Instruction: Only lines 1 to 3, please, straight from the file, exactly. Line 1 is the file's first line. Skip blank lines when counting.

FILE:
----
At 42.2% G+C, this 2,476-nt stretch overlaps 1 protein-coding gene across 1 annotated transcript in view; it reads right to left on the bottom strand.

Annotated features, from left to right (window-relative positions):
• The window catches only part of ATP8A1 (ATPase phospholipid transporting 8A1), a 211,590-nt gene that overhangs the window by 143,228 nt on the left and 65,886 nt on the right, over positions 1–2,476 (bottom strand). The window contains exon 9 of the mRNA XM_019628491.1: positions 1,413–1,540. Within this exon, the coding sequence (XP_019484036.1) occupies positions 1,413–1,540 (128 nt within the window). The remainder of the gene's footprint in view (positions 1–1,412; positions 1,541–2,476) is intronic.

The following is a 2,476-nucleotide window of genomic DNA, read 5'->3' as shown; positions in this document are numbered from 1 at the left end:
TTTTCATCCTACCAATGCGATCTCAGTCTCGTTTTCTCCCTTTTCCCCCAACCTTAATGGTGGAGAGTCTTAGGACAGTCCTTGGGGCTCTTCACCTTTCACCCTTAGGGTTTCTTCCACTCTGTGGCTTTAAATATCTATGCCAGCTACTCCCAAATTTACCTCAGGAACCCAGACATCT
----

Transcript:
At 42.2% G+C, this 2,476-nt stretch overlaps 1 protein-coding gene across 1 annotated transcript in view; it reads right to left on the bottom strand.

Annotated features, from left to right (window-relative positions):
• The window catches only part of ATP8A1 (ATPase phospholipid transporting 8A1), a 211,590-nt gene that overhangs the window by 143,228 nt on the left and 65,886 nt on the right, over positions 1–2,476 (bottom strand). The window contains exon 9 of the mRNA XM_019628491.1: positions 1,413–1,540. Within this exon, the coding sequence (XP_019484036.1) occupies positions 1,413–1,540 (128 nt within the window). The remainder of the gene's footprint in view (positions 1–1,412; positions 1,541–2,476) is intronic.